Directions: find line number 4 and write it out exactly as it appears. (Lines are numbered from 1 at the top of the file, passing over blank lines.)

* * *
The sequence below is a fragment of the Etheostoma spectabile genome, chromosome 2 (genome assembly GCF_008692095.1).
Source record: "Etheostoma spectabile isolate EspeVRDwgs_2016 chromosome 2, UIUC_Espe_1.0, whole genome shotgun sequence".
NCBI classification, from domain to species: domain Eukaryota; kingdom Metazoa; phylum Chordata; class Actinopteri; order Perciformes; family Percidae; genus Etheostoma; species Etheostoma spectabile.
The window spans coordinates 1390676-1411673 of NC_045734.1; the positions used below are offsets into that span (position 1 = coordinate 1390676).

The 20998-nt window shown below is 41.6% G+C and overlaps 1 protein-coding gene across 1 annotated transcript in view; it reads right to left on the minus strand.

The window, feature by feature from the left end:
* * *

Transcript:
The window spans coordinates 1390676-1411673 of NC_045734.1; the positions used below are offsets into that span (position 1 = coordinate 1390676).